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Robbie Robertson inducts Van Morrison

"It doesn't get any better than that, does it?  Let me tell you what kind of a man we're dealing with here.  I've known him since about 1969, after Astral Weeks and Music From Big Pink came out, and we both felt kind of a musical connection.  And when I was working on the Band's second album, he dropped by to visit.  I was playing around with a little guitar idea, and he asked me where I learned to play like that.  And I said I didn't know, and he got up and left.  Not too long after, he moved to Woodstock, New York, where we were living at the time, and one day he came over to my house, and I was in the middle of writing a new song.  Well, he had some ideas, and before too long, we finished it up, and that night we went into the studio to record it.  We played it down once so everybody could learn it, then we played it again, and put it down on tape, and he got up and left.  But this was the night he became the Belfast Cowboy.  A few months later, the Band was doing a tour, and we were going to play Boston, and my man Van was on the show.  I always wanted us to play a show together, so went he went on, I went out into the hall to catch him.  Well, it was great to hear these songs live, and he was singing his little Irish soul out.  Then, about halfway through, he was in this real emotional part of one of the songs, and he got down on the floor of the stage, and was singing from the floor.  When the song was over, he didn't get up and leave.  He stayed on the floor, and sang the rest of the show laying on the floor.  Next, Van joined us for "The Last Waltz," which was definitely the highlight of the evening for me.  Then some time later we did a song called "That Was a Wonderful Remark," from Martin Scorcese's The King of Comedy.  So we've always crossed paths over the years, or I'd get these random phone calls in the middle of the night, asking, "What's going on?"  And I'd say, "Can you be a little more specific?"  And he'd go on about some new spiritual leader, or politics or something, and finally he'd get around to music.  Well, I'd tell him about some interesting things that I'd heard, and after everything I'd mention, he'd say, "I hate that.  Yeah, I hate that too."  He'd say, "It's not real.  It's like wallpaper."  And I'd say, "Well, what are you into?"  And he'd say, "Bobby Blue Bland and Yeats."  A likely combo.  Well, a while back, my man Van was doing a concert here in L.A., and I hadn't heard him or seen him in a while, so my wife Dominique and I thought we'd go check him out.  We arrived at the hall, and one of Van's crew said he wanted me to go to the dressing room before going out and taking my seat.  Well, we went back, and he was there all alone, and we talked for a few minutes about nothing in particular, then the Irish L.A. crowd dropped by, paid their respects, and then they headed to their seats.  Finally, Van said, "Why don't you come up and play a song with me tonight?"  And I told him, "Aw, jeez, I'd rather just sit back and enjoy the show."  And he said, "Come on, we'll do Caravan.  You know that one."  I said, "If I have to come up and play, it's going to be a distraction; that's all I'm going to be thinking about for the whole show, and I won't be able to enjoy it the same way."  He said, "I'm asking you as a friend to come up and play."  And Dominique said, "What's a matter with you? Your friend is asking you to go and play with him." He said, "I'll tell you what.  I'll do the whole show, then you just come up in the encore," and explained that in the middle of the song, he would break it down real quiet, and that he wanted me to come out and start playing, and that we'd build it up, and we'd build it up, and then kick it into the end, the 'Na na na na,'" the section we were just playing in the thing there. So before the encore, we went backstage, and they had this guitar all ready, and he repeated the arrangement idea to me again.  So he went back out and started doing the song - but he was doing it, like, 190 miles an hour, and I thought, "You can't play nothing at this tempo."  And it went on, and on, and on, and then he ended it.  I thought he forgot, and I was off the hook, but then they started playing some jazz song; then Van steps up to the mic, and with great flare, introduces me.  Now, if you're gonna do a jazz song, I'm not the one to call.  So I walked out on the stage, where I wanted to assassinate him on the spot, and said to him, "What the hell is this?"  And he kind of twirled around and said, "I don't know."  Then I remembered back when we first met, and he asked where I learned to play like that, and I said, "I don't know," and I thought, well maybe this is a payback.  So anyway, I was trying to figure out what key they were in, what the chords were, and this god-awful sound was coming out of my guitar, and Van was saying, "That's it, that's it," and the guys in his band were yelling, "You got it man!  You got it!" And I thought it sounded like Yusa Vlatief [?] on acid.  But then it started making some kind of strange sense, and pretty soon the audience was yelling and standing up, and it was like being in a nightmare from jazz hell.  Then all of a sudden, he grabbed the mic, danced over to me, and sang in my face, "What a wonderful night for a Moondance..."  And then I knew where we were.  When the song was over, he whispered to me that he had some plans for us after the show.  But this time, I got up and left, and Dominique and I escaped into the night.  So that's what kind of man we're dealing with here.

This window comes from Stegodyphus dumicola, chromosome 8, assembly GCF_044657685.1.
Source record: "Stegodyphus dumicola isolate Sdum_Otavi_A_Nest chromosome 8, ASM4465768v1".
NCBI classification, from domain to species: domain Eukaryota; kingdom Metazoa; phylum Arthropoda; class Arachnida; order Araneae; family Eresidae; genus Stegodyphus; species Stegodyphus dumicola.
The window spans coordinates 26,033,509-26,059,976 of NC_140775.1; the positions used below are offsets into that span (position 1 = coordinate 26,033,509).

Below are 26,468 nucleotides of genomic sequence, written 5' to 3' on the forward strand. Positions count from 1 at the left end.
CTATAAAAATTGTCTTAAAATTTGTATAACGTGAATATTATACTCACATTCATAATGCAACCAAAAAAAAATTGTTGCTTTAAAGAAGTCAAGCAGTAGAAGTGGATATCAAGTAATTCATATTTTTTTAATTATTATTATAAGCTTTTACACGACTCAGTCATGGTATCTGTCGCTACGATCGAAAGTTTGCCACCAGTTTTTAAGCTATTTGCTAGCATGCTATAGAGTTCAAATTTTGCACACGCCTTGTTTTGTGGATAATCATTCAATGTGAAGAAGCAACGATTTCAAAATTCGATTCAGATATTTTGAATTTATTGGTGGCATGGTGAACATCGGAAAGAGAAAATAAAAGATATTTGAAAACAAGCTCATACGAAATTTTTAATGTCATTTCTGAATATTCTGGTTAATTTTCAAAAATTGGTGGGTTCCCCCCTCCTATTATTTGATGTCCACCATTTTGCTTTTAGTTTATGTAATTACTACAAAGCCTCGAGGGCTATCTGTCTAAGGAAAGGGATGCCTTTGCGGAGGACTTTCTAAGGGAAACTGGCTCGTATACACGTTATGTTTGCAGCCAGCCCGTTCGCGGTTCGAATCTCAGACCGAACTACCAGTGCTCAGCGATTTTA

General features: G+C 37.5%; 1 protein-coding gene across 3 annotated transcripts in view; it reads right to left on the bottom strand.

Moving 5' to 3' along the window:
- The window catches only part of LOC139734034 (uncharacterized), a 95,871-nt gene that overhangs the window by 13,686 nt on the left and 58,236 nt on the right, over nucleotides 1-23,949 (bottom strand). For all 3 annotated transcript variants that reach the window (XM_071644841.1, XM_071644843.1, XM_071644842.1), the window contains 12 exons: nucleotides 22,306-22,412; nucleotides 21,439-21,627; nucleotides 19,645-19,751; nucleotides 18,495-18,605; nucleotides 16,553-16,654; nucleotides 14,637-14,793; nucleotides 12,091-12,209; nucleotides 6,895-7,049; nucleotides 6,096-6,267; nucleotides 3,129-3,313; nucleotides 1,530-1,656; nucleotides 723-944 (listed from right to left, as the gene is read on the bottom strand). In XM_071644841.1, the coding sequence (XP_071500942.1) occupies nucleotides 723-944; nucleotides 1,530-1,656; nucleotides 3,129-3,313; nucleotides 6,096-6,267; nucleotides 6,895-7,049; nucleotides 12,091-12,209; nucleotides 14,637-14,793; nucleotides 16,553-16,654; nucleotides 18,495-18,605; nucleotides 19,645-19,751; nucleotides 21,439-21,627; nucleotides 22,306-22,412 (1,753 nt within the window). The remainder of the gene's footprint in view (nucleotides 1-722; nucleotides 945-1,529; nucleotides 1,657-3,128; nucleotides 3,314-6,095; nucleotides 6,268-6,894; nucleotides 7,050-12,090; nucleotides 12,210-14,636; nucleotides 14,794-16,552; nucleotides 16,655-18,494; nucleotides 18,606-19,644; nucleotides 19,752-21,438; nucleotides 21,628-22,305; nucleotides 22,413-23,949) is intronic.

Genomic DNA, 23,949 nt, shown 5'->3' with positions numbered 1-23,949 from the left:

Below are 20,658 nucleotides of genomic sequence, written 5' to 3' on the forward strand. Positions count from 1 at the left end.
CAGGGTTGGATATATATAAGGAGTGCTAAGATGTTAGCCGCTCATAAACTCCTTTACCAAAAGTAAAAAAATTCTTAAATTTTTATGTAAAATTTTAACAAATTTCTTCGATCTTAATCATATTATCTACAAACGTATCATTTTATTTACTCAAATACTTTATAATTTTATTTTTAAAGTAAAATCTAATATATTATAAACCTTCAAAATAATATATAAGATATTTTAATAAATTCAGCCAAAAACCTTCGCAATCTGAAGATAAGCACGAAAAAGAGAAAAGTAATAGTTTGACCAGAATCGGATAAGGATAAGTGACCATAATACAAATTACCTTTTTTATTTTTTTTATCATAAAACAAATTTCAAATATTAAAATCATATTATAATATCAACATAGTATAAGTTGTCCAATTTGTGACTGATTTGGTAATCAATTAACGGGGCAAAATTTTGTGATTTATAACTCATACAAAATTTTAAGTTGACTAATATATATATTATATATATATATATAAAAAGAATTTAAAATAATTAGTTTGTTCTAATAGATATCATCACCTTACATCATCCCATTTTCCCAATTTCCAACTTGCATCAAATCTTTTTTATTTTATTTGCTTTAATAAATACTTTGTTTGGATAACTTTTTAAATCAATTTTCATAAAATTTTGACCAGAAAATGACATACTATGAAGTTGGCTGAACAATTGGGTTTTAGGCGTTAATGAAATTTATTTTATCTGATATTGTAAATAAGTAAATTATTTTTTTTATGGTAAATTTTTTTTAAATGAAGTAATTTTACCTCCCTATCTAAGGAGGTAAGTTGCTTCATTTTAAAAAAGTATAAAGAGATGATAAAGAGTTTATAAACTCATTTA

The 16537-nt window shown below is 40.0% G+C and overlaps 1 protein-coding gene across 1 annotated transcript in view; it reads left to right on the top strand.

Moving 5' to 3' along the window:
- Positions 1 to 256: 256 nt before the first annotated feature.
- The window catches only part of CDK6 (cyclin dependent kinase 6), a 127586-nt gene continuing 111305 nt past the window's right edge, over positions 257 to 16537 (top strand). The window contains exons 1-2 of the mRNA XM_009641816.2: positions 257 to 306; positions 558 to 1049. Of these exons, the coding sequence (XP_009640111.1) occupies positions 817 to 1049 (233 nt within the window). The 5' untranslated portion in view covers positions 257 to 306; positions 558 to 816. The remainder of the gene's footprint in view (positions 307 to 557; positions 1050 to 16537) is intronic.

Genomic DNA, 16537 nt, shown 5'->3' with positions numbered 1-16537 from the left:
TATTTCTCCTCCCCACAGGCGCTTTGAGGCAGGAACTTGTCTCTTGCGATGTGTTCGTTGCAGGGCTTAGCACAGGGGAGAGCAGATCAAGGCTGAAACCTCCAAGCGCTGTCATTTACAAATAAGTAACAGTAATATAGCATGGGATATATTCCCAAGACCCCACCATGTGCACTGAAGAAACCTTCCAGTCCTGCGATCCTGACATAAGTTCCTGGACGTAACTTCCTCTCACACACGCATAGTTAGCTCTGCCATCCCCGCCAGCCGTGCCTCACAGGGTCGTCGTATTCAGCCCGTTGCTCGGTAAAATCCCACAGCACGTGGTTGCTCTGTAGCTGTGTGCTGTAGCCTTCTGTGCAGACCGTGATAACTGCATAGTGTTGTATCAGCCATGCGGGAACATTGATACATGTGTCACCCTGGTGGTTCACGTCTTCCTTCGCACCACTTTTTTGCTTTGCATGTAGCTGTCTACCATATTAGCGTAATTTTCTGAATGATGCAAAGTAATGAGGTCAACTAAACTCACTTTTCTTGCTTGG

Van Morrison's body of work is astounding; it speaks for itself.  We don't need to name off these songs - we all know how it affects us.  And in the tradition of the great Irish poets and the great soul singers, he is the Caruso of rock and roll, and I'll treasure his music and his friendship forever.  So it is my honor to induct my man Van into the Rock and Roll Hall of Fame tonight.  Thank you. 

 As you might have guessed, Van isn't here tonight.  He just got up and left.  But he sent me this fax to read to you.  And it says, "Ladies and gentlemen, due to work commitments in Europe beyond my control, I am unable to attend this induction dinner, and personally receive my award.  However, thank you very much for inviting me, and I would like to take this opportunity of wishing you all a very enjoyable evening, and hope that everything goes well.  Best Wishes, from Van Morrison." 

There's a new band of musicians that I know, that you can hear some of Van's influence in their songs, and I thought it would be appropriate to have some new blood as well on this occasion.  So doing a Van Morrison classic, let me introduce Counting Crows."